By the time I got home from the race, the sweat had dried, but my hair was still damp under the ponytail. As soon as I walked in the door, my elementary-aged daughters started demanding answers.
“Did you win mommy? Did you win the Great Race?”
Anyone who has seen me run would understand why I laughed at the question. I am not a runner and even calling me a jogger is stretching it. A 13-minute, knock-kneed, run-walk mile is my best time. But rather than explain just how my pathetic pigeon-toed shuffle could never win anything, I held my head high and in my own kitchen I announced myself a winner.
“You bet I won,” I told the girls, who immediately demanded to see the trophy, ribbon or great prize I had surely brought home. In their world, trophies are de rigueur. By age seven, their shelves were lined with trophies they earned for simply signing up for a sports team.
“I didn’t get a trophy because I didn’t come in first place,” I explained.
“So you didn’t win?”
“Yes, I did.” By now the kids were completely confused. In their elementary minds, I couldn’t be a winner if I didn’t come in first or get a prize. “I’m a winner,” I explained, “because I did it. I started the race, tried my best, and finished it even though I knew I wouldn’t get first place. That makes me a winner.”
My daughters looked puzzled for a minute and then my younger child spoke the eternal question on the lips of all children.
“Can I have a snack?”
My inspired attempt at good parenting was falling on deaf ears. If I didn’t have a trophy or something cool, I might as well go back to just being mom.
A year or so later, my older daughter was pestering me to sign her up for a swimming meet in some far off land. Swimming is one of the good lifetime sports and the weekday practices are flexible. However, the meets are hell. If you haven’t attended a swim meet as a parent, know that it involves driving an hour (or more) to the pool, finding a way to entertain yourself and your children for seven hours in a hot crowded area and watching your kid(s) participate in a couple of races that last about 60 seconds. That’s eight hours of parent time for 120 seconds of potential kid glory. And that’s if you kid is bad. The good ones finish even faster. I said we weren’t going.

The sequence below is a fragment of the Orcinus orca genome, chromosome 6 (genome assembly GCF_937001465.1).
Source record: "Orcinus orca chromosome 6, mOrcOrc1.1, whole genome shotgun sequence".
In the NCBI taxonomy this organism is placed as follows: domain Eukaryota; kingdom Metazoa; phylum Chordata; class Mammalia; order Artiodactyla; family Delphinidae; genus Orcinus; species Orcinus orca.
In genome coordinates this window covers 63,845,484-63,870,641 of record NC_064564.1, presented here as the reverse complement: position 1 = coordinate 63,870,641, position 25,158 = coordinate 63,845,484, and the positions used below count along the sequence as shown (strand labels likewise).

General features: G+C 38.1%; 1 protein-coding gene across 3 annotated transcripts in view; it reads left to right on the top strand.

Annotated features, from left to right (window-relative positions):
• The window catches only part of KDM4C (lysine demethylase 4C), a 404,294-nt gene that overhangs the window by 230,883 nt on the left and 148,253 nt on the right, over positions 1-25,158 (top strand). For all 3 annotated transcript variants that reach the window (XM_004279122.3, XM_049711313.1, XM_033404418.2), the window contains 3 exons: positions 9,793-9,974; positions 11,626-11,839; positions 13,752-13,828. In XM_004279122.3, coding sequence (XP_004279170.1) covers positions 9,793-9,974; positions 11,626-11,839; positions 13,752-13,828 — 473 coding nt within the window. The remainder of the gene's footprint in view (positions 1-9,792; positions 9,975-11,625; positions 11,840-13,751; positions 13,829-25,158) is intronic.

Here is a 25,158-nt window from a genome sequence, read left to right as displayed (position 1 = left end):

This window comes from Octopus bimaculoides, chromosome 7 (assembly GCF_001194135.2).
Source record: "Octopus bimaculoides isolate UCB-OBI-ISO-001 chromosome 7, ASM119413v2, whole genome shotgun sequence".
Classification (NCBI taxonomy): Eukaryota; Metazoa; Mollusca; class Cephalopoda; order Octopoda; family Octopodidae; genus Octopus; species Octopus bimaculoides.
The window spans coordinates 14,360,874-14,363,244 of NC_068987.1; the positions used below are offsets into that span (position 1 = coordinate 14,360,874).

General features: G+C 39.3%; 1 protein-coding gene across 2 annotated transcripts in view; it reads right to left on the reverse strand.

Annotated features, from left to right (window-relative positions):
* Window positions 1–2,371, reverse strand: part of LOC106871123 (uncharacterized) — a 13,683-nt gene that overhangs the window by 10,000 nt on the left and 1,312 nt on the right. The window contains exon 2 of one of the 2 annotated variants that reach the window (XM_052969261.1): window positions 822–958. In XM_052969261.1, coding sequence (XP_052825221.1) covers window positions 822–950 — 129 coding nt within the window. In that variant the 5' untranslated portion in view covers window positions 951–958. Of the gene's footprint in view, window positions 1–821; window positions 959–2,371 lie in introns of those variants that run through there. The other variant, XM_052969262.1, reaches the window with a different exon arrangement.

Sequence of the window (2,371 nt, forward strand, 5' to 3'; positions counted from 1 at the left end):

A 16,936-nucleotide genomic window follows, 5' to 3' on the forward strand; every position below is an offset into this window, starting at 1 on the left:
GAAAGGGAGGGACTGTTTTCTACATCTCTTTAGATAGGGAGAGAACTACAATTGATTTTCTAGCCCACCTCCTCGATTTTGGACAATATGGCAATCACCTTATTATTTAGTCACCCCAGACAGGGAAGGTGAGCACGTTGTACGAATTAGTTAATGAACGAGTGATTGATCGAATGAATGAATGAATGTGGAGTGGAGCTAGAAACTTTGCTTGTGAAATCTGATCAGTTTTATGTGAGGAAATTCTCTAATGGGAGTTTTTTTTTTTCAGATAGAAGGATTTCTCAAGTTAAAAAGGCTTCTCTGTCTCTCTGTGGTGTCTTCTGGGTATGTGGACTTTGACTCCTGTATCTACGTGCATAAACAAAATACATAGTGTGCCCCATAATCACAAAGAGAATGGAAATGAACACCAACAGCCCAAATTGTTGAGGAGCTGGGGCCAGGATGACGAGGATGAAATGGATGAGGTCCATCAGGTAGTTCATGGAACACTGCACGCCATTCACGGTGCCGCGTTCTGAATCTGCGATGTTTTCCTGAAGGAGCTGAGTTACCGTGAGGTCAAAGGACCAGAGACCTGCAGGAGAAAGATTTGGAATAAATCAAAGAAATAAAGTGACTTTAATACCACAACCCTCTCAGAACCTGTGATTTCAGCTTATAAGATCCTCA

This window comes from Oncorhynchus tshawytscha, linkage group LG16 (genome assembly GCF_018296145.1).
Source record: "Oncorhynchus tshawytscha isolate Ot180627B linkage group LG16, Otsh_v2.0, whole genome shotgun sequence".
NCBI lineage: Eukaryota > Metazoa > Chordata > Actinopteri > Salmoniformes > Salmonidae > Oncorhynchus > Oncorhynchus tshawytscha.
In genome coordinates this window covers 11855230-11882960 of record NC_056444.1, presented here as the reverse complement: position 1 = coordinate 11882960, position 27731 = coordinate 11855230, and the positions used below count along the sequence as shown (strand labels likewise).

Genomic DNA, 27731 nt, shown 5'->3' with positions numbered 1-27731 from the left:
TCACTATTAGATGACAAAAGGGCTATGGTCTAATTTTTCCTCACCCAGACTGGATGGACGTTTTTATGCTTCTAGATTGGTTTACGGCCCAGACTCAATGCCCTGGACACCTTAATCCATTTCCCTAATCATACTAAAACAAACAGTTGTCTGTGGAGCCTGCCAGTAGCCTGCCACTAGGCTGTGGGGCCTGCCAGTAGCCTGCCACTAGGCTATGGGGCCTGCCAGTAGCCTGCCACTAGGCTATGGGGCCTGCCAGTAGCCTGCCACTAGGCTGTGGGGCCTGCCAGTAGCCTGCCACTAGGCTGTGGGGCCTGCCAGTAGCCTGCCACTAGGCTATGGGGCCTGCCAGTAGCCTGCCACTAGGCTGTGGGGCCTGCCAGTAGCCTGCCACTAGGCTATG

“But, mo-o-om,” my then ten-year old daughter whined, “they give big trophies.”
The answer became a definite no.
But, this is what childhood has become—a trophy life—traveling teams and Olympic dreams for the elementary school set. The quest for excellence starts as soon as the baby exits the womb—in sports, arts, language or academia. Infants can take music or movement classes with mom or dad and watch Baby Einstein videos in their free time. Introductory classes start around age three and by ten, kids are practicing or playing five days a week. As my kids enter adolescence, they are expected to be superstars at something.
Last year my oldest daughter started talking about trying gymnastics. Everyone worried. After all, she had developed into a strong swimmer and had quite a trophy collection. She might have been even better if we weren’t such slacker parents. The good parents were paying for private coaching and managed to get their kids to practice more than a mere two or three days a week.
Because she couldn’t do two sports and get her homework done, she had to choose. And so at the ripe age of twelve, she switched from swimming to gymnastics.
“But the Olympic stars are fourteen!” another parent said, as if the Olympics were our goal. A few days later, I found myself repeating those silly words, telling my daughter she was getting a late start and it would be hard to compete, that she might not win competitions or get trophies, and that she’d likely be practicing with seven year olds.
“I don’t care,” she said. “I just want to learn how to fly through the air and do flips and stuff. If I don’t do it now, when will I learn? I can’t do it when I’m old.”
So she switched to gymnastics, but it didn't last long. She can now do a round-off back handspring and front and back flips on the backyard trampoline, none of which ever earned her a trophy. Today, she's back at swimming. Each meet she races against the clock, looking to beat her own best time. Sometimes she gets a trophy, sometimes not. I can only hope that after every race she calls herself a winner.